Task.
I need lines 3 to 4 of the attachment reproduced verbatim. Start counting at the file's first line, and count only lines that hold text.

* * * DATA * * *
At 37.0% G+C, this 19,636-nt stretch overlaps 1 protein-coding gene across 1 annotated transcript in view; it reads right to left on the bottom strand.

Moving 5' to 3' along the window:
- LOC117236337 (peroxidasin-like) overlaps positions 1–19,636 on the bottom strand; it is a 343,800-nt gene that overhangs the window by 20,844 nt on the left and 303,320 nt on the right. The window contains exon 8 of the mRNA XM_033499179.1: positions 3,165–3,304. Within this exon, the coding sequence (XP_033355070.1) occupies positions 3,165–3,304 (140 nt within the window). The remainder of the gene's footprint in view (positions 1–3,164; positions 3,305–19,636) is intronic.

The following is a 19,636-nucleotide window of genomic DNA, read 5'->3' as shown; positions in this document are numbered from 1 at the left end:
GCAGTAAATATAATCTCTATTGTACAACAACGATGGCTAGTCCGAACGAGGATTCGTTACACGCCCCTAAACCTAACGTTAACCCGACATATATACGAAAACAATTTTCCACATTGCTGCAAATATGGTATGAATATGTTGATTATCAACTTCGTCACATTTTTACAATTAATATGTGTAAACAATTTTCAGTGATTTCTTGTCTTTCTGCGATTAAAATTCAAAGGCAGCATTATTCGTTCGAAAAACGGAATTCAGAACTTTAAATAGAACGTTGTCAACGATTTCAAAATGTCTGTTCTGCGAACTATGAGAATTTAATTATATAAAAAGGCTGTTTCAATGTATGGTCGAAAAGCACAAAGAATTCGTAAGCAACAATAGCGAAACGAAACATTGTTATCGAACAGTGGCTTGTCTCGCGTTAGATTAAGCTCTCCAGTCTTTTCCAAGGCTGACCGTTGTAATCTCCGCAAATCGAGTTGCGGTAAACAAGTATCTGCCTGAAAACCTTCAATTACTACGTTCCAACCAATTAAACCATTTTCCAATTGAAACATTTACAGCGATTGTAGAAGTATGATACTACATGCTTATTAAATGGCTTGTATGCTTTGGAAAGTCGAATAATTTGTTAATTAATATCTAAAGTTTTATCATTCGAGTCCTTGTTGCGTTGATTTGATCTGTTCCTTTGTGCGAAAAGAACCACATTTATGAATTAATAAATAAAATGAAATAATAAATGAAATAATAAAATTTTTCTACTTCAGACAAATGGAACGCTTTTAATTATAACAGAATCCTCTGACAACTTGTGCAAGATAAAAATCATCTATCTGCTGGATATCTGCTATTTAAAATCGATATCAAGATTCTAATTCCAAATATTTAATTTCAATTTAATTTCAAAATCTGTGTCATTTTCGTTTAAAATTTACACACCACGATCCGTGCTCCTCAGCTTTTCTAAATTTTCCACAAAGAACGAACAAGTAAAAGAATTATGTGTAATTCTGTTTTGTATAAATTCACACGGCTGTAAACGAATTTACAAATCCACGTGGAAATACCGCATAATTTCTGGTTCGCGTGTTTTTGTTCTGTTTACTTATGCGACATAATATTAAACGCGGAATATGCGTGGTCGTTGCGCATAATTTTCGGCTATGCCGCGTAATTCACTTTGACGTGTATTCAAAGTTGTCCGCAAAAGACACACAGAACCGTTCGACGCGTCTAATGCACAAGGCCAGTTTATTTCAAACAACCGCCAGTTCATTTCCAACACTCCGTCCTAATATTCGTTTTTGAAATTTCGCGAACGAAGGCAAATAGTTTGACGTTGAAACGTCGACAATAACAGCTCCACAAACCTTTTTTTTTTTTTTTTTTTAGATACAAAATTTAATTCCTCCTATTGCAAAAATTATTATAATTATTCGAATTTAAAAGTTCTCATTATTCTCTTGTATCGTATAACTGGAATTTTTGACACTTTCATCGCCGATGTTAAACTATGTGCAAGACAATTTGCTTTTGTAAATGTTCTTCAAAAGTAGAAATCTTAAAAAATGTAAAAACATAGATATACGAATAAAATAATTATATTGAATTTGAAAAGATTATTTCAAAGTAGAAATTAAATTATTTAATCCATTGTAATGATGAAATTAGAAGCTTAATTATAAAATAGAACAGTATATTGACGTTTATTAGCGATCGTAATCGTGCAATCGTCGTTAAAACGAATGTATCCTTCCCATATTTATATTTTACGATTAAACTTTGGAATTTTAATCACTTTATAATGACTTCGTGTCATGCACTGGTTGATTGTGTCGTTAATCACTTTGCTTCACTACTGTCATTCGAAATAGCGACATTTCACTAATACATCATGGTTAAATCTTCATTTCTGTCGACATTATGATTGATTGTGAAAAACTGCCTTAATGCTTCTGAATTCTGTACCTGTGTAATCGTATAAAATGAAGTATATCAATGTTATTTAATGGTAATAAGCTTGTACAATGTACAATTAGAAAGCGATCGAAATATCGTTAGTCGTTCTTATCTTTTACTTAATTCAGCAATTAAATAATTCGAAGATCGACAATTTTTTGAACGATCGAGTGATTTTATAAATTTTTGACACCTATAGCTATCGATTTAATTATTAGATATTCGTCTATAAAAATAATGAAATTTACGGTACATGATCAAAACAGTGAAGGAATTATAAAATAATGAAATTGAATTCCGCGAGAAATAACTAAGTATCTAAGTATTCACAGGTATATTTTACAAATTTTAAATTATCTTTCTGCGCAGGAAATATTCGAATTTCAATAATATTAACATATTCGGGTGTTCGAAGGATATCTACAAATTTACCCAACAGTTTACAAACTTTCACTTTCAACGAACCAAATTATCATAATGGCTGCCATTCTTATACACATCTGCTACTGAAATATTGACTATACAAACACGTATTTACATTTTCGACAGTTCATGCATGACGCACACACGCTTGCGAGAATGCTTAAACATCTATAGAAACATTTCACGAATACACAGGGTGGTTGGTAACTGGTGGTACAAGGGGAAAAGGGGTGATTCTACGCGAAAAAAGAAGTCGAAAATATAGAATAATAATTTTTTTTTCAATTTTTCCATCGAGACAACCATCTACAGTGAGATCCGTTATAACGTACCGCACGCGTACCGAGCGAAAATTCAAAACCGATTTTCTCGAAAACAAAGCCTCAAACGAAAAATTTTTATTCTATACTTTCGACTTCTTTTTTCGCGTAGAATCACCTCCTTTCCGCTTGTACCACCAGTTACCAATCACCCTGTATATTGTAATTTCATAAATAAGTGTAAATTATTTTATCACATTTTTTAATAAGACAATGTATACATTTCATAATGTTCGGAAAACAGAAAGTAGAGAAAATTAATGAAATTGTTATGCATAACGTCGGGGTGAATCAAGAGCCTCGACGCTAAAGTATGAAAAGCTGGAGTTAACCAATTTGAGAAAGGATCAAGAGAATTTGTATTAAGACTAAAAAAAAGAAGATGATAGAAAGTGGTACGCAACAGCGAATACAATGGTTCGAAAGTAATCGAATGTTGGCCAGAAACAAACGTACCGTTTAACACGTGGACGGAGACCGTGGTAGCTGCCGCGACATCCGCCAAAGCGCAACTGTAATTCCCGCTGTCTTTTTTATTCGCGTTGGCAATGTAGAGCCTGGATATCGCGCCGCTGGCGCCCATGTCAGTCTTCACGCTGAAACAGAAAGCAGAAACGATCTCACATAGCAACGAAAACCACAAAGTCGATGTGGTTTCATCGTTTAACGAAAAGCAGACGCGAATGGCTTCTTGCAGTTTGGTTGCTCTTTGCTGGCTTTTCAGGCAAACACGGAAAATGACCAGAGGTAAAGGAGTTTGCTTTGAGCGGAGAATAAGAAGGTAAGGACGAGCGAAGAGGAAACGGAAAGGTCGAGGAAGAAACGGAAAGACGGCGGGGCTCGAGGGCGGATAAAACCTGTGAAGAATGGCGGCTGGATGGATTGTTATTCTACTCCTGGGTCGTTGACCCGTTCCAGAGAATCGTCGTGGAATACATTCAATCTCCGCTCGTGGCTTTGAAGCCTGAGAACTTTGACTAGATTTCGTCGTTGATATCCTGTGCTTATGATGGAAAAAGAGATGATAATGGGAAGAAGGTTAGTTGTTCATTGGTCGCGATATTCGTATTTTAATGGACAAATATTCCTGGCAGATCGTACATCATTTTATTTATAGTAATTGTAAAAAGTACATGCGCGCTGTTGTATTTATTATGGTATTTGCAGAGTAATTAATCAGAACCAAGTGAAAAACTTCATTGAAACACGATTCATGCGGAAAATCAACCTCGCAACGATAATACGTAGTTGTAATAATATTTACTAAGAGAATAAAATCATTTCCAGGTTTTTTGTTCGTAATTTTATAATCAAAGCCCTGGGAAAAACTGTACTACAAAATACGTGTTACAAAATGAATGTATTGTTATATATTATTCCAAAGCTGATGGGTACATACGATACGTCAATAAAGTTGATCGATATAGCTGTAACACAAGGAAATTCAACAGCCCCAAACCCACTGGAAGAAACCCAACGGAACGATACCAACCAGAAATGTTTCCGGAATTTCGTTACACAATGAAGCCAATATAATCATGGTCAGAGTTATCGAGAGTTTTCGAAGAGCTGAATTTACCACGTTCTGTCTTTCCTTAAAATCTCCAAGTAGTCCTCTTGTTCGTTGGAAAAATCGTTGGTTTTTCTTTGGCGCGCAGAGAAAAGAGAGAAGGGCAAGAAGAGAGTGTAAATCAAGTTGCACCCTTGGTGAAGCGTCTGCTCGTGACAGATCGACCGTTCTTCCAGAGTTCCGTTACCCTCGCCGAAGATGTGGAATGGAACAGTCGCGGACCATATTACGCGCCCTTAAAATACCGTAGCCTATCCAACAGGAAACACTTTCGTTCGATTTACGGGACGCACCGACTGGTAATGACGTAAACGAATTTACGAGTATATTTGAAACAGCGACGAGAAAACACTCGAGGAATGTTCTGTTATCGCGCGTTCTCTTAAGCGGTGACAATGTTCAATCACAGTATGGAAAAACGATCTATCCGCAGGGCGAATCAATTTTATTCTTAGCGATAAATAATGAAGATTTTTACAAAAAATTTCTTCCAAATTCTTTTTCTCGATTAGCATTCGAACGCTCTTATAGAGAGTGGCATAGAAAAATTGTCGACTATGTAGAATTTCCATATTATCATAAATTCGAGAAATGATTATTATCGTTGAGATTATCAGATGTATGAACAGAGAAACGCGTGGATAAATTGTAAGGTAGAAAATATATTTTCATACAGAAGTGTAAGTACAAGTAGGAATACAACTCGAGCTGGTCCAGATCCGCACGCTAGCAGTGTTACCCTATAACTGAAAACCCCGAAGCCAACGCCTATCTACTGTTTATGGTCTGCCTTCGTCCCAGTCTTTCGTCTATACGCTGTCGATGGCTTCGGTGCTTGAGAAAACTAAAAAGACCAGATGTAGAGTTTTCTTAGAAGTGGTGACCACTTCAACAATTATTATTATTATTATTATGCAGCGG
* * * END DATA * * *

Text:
- LOC117236337 (peroxidasin-like) overlaps positions 1–19,636 on the bottom strand; it is a 343,800-nt gene that overhangs the window by 20,844 nt on the left and 303,320 nt on the right. The window contains exon 8 of the mRNA XM_033499179.1: positions 3,165–3,304. Within this exon, the coding sequence (XP_033355070.1) occupies positions 3,165–3,304 (140 nt within the window). The remainder of the gene's footprint in view (positions 1–3,164; positions 3,305–19,636) is intronic.

The following is a 19,636-nucleotide window of genomic DNA, read 5'->3' as shown; positions in this document are numbered from 1 at the left end: